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Glamorous - to *Sabine*

Glamorous - to *Sabine*
Photo Information
Copyright: Francisco Mello (Mello) Gold Star Critiquer/Silver Workshop Editor/Gold Note Writer [C: 140 W: 34 N: 480] (2419)
Genre: Animals
Medium: Color
Date Taken: 2009-12-12
Categories: Insects
Camera: Nikon D300, Sigma 105 F2.8 Macro.
Exposure: f/10.0, 1/100 seconds
More Photo Info: [view]
Photo Version: Original Version
Theme(s): Macromania [view contributor(s)]
Date Submitted: 2009-12-17 8:39
Viewed: 4254
Favorites: 2 [view]
Points: 51
[Note Guidelines] Photographer's Note
Hello dear friends,
Today I`d like to dedicate this one to my TN friends Sabine and Stephan
I realy like their amazing colourful super macros.
I hope they and you like it.
See you in TN.

Caterpillars are the larval form of a member of the order Lepidoptera (the insect order comprising butterflies and moths). They are mostly phytophagous in food habit, with some species being entomophagous. Caterpillars are voracious feeders and many of them are considered pests in agriculture. Many moth species are better known in their caterpillar stages because of the damage they cause to fruits and other agricultural produce.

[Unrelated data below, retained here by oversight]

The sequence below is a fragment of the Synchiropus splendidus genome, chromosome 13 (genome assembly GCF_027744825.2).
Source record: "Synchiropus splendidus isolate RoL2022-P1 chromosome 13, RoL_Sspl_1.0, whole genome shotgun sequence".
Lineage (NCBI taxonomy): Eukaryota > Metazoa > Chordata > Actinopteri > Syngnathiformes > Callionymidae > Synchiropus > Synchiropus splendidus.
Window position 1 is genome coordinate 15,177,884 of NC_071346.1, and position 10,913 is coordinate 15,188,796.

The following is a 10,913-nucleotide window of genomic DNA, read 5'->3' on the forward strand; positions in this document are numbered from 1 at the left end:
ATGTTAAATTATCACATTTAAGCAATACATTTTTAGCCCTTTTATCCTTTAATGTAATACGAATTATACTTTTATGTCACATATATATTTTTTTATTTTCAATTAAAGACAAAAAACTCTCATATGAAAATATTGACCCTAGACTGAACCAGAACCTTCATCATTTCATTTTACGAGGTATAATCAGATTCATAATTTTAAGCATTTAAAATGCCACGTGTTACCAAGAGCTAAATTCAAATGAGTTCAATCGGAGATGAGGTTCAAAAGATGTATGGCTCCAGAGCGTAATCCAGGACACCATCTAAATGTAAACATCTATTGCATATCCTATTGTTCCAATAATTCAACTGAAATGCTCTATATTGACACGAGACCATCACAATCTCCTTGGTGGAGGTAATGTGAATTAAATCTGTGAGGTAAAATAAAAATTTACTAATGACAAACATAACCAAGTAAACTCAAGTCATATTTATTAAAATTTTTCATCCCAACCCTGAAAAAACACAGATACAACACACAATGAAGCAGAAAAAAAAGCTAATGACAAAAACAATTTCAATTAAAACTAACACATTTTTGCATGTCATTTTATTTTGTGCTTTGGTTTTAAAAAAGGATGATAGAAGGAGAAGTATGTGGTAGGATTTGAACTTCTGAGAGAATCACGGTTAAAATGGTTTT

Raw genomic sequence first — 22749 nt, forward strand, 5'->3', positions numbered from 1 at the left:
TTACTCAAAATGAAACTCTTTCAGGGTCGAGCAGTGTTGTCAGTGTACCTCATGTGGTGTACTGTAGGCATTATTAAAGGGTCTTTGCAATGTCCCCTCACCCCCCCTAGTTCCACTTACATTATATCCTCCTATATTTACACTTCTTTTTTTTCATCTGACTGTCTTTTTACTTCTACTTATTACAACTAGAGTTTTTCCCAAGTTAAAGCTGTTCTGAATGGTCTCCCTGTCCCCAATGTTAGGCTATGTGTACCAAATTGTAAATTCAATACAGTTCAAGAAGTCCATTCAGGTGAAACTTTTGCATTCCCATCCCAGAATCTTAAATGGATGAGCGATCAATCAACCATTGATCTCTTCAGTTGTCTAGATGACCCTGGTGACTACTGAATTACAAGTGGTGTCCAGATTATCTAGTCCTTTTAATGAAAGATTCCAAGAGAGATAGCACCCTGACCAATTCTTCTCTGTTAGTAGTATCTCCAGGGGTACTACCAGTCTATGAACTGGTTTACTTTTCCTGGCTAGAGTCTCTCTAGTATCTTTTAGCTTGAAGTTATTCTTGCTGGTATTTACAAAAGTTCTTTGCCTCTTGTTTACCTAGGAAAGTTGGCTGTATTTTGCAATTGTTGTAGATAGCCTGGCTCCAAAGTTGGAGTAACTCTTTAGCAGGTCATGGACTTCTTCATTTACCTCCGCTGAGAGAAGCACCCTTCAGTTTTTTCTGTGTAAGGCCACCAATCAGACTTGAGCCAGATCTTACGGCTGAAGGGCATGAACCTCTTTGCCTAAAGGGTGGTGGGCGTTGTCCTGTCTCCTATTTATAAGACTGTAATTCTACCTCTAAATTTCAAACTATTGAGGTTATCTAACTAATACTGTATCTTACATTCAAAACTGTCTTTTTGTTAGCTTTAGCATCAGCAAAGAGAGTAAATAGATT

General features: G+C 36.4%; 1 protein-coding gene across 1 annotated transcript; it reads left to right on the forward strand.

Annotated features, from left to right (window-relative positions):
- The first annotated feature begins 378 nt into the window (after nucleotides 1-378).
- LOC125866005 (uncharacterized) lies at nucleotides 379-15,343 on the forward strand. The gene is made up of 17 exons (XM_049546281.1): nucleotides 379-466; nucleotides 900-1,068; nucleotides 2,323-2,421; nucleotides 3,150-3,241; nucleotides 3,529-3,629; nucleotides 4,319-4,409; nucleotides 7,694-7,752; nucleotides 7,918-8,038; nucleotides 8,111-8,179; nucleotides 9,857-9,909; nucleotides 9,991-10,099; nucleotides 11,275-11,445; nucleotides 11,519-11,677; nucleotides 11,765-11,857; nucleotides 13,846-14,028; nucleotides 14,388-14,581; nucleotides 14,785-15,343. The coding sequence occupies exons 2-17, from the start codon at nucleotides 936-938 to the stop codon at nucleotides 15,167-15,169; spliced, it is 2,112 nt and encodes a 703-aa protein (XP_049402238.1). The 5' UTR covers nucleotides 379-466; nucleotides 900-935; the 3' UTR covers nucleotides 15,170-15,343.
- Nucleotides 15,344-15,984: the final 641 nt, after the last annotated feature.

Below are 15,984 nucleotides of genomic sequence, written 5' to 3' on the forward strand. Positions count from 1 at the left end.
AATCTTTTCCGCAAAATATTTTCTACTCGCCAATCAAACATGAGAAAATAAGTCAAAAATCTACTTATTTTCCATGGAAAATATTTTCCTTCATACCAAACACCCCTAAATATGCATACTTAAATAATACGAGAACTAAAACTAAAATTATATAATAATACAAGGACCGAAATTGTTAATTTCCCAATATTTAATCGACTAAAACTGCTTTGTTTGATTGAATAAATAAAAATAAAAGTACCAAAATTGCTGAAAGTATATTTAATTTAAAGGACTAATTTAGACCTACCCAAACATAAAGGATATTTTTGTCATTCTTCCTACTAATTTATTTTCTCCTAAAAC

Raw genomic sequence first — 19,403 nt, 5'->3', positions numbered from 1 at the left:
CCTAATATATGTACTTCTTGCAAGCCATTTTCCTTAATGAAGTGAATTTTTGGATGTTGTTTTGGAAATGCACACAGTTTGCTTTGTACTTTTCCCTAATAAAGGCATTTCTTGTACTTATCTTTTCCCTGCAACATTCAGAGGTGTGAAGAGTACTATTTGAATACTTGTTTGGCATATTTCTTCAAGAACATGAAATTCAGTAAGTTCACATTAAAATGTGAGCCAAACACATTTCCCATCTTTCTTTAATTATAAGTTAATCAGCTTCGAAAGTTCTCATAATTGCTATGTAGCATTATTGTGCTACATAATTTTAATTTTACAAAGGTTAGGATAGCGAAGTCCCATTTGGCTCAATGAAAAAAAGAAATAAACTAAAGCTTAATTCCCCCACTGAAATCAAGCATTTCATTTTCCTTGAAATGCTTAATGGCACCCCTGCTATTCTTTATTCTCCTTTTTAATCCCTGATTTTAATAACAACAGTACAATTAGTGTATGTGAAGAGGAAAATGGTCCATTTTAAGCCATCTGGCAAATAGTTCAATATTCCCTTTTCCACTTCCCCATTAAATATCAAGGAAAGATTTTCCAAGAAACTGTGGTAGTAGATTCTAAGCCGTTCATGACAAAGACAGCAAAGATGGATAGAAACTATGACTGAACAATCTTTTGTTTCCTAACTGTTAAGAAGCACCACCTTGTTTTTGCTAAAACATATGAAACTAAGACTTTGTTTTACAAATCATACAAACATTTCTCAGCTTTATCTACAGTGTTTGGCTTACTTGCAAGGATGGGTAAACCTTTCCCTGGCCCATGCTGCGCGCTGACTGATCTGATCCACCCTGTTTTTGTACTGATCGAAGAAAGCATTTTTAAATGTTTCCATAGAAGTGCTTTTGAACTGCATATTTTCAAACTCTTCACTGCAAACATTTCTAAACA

The etymological origins of the word are from the early 1500s, from Middle English catirpel, catirpeller, probably an alteration of Old North French catepelose: cate, cat (from Latin cattus) + pelose, hairy (from Latin pilōsus).[1]

Most caterpillars have tubular, segmented bodies. They have three pairs of true legs on the three thoracic segments, up to four pairs of prolegs on the middle segments of the abdomen, and often a single pair of prolegs on the last abdominal segment. There are ten abdominal segments. The families of lepidoptera differ in the numbers and positioning of the prolegs. Some caterpillars are fuzzy (which means they have hair) and they are most likely to cause itching of the hands if touched